Halloumi protection status challenged

2 mins read

Two weeks before Halloumi hits supermarket shelves across the European Union as a protected designation of origin (PDO) product, Cyprus cheesemakers have challenged it, claiming exports worth millions are endangered.

From 1 October, Halloumi’s PDO status means the squeaky cheese can only be produced in Cyprus, preventing imitators from claiming the crown.

However, cheesemakers are challenging the traditional cheese’s newly acquired PDO status in court.

On Thursday, the Cyprus Cheesemakers Association and 11 other applicants appealed to the EU’s General Court of the Court of Justice, arguing it should annul the European Commission’s decision to enter the terms Halloumi/Hellim into the register of protected designations of origin and protected geographical indications.

The appeal is based on technicalities, but the reason is that it will dent the €300 mln in exports of the rubbery cheese.

In comments to the Financial Mirror, George Petrou, the President of the Cyprus Cheesemakers Association, said producers were ‘forced’ to take action as adoption of the file will endanger Halloumi exports due to the ‘tight’ criteria.

Cyprus’ dairy producers fear they will not meet the strict description of the cheese’s PDO file.

The thorny issue for cheesemakers in the file foresees that goat’s milk should by 2024 exceed cow’s milk, reaching a minimum of 51%, made from specific Cypriot breeds of goats and sheep, while the products can only be sold in the traditional folded block shape.

Dairy producers argue that a shortage in goat and sheep milk will make it next to impossible to produce Halloumi in the quantities they are accustomed to.

The PDO file specifies that goat’s milk used in the mix should be from local goat tribes, fed with specific animal fodder.

“The problem will be made worse as the file stipulates that sheep and goats producing milk for Halloumi should be of Cypriot origin.

“However, at present, 70% of the sheep and goat population in Cyprus are not native,” said Petrou.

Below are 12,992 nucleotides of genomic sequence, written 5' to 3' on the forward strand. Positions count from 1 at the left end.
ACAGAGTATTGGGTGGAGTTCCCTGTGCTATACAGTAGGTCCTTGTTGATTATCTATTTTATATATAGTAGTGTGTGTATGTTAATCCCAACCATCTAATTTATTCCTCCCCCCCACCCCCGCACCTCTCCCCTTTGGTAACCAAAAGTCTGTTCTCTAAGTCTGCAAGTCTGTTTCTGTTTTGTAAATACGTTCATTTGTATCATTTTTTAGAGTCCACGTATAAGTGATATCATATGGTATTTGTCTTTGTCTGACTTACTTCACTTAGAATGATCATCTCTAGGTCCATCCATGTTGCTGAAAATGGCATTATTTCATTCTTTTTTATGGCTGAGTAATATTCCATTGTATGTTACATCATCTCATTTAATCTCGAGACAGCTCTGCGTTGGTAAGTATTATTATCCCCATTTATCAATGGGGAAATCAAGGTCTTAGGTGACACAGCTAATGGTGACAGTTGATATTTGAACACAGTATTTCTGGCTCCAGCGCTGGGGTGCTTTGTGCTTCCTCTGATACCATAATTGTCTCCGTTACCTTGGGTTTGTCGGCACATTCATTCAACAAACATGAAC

He argued that milk scarcity is just one of the reasons why the dairy producers objected to the PDO and had called on the government to withdraw it.

Plunging sales

Petrou said the requirement for the product to be sold in folded blocks weighing between 200 and 300 grams excludes a wide range of Halloumi side products.

“A possible implementation of the file in 2024 will see us rushing to find goat’s milk, endangering the country’s €300 mln exports in halloumi.”

Cheesemakers fear the obligation to sell Halloumi in blocks could lead to plunging sales of other popular products, such as halloumi burgers and light Halloumi, which will no longer be able to carry the brand name.

In recent years, sales and exports of Halloumi shot through the roof, with 2020 bringing in a whooping €266.5 mln.

The mini-crisis came when Halloumi exports were hit by the coronavirus pandemic, with demand dropping as restaurants and other hospitality venues closed under COVID restrictions.

Stakeholders, however, are confident that Halloumi exports will be back on their upward track.

Earlier in the year, the Agriculture Ministry valued the global halloumi cheese market at €420 mln, while studies show the market could generate over €625 mln in several years.

According to Dublin-based Researchandmarkets.com, the halloumi market is projected to nearly double in six years to reach $737.0 mln by 2027, registering a compound annual growth rate (CAGR) of 10% from 2021 to 2027.

The Agriculture Ministry is not concerned over the appeal submitted by the cheesemakers, with a ministry source telling the Financial Mirror for them it is business as usual as nothing will change with the appeal.

The source said the cheesemakers have the right to appeal if they feel that it is in the best interest of Halloumi and the industry.

“As of 1 October, Halloumi will be a Product of Designated Origin, which will provide Cyprus’ traditional cheese with the much-needed protection against imitators,” said the source.

“Cheesemakers have already sent in their applications to be evaluated by the designated body Bureau Veritas, which will also be carrying out inspections at the sites where the cheese is made.”

From 1 October, products that are labelled as Halloumi must carry the PDO seal.

“The existing legislation already excludes products that fall short of the description in the PDO file. So, in essence, not much should change, and exports should be unaffected.”